An estimated 1000 varieties of wild and cultivated tropical and sub-tropical fruits are found growing in Thailand. Of these, more than 100 varieties are grown primarily for local, non-commercial uses. Some are known and grown in several tropical and sub-tropical regions of the world, but for many their growth and utilization is confined to Thailand and the Southeast Asian region. Only a limited amount of scattered literature exists for these species, some of which are on the verge of extinction.
The objective of this publication is to put on record current knowledge on the common names, centers or origin, botany, agronomy, uses, and development prospects of 35 species of under-utilized tropical fruits of Thailand. Eight species are seen to have some potential for future commercial development; nineteen species are thought to have development potential primarily for home garden use, while the remaining eight species do not appear to have any current development potential for economic uses.
Realistically, it is unlikely that any of the edible fruits described in this publication will find their way to the world's supermarket shelves. Fresh, and even locally processed fruits of these species tend, at present, to cater for localized markets and taste preferences, even though several are highly nutritious. Many are primarily utilized in cooking to flavour local dishes. Nearly all have claimed ethnomedical properties for the treatment or relief of complaints ranging from diabetes to the common cold. One, 'Luk nieng', is downright dangerous if the seed is consumed in excess as it causes djenkolism. In addition, several of these species are hardy and may well have value as rootstock for related commercial species.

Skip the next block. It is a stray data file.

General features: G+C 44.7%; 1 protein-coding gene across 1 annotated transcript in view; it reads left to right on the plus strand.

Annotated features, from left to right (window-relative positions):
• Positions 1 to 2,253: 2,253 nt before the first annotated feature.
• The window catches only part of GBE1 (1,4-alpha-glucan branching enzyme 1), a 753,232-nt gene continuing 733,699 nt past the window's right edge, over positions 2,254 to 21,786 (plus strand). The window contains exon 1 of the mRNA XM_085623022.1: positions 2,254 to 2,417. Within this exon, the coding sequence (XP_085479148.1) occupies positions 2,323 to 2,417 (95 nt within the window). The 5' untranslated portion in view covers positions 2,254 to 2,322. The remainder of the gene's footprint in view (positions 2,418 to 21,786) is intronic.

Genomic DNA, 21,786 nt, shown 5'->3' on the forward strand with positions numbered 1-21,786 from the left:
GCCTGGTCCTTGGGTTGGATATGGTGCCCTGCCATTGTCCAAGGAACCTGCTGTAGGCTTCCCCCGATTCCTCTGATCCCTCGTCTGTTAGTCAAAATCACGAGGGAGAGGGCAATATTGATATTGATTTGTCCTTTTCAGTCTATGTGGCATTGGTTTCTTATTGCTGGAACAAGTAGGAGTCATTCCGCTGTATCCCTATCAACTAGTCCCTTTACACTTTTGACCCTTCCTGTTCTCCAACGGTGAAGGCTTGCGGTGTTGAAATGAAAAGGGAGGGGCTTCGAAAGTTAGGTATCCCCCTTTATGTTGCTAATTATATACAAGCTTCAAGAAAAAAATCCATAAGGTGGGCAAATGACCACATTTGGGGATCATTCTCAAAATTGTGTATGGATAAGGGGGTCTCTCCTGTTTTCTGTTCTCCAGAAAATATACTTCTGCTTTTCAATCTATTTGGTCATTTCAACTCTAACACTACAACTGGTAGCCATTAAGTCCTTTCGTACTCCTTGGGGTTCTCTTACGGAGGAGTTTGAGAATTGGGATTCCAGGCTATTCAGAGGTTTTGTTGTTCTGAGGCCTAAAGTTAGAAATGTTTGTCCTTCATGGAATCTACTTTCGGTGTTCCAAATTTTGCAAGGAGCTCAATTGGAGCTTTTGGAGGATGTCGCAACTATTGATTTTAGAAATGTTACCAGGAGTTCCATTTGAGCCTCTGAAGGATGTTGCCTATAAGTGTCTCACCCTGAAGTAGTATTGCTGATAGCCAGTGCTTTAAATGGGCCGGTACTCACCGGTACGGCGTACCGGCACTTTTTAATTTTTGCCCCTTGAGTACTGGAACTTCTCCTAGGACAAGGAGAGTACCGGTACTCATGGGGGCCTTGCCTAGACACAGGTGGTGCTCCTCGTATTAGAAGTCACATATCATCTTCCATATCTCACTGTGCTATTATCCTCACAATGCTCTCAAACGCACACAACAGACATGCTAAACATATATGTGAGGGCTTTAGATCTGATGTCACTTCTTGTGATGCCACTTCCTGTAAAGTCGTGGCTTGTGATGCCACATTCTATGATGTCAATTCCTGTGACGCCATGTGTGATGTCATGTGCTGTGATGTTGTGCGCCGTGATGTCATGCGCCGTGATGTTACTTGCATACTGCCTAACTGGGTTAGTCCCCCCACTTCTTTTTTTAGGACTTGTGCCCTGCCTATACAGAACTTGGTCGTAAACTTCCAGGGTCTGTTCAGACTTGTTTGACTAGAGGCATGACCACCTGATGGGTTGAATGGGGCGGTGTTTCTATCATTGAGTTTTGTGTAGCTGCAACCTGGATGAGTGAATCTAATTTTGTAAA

All the species described herein have Thai names and are known by the majority of ordinary Thai citizens and as such are part of Thailand's heritage. Despite this, little if any research has been carried out to assess their potential value as food, medicinal and genetic resources.
I hope, therefore, that this publication will be useful in raising interest in these under-utilized tropical fruits of Thailand among researchers, conservationists, students, extension officers, growers and entrepreneurs. Finally, I recommend this publication to all those in the public and private sectors concerned not only with commercial development, but also with the conservation of national and regional bio-diversity.
Assistant Director-General and FAO Regional Representative for Asia and the Pacific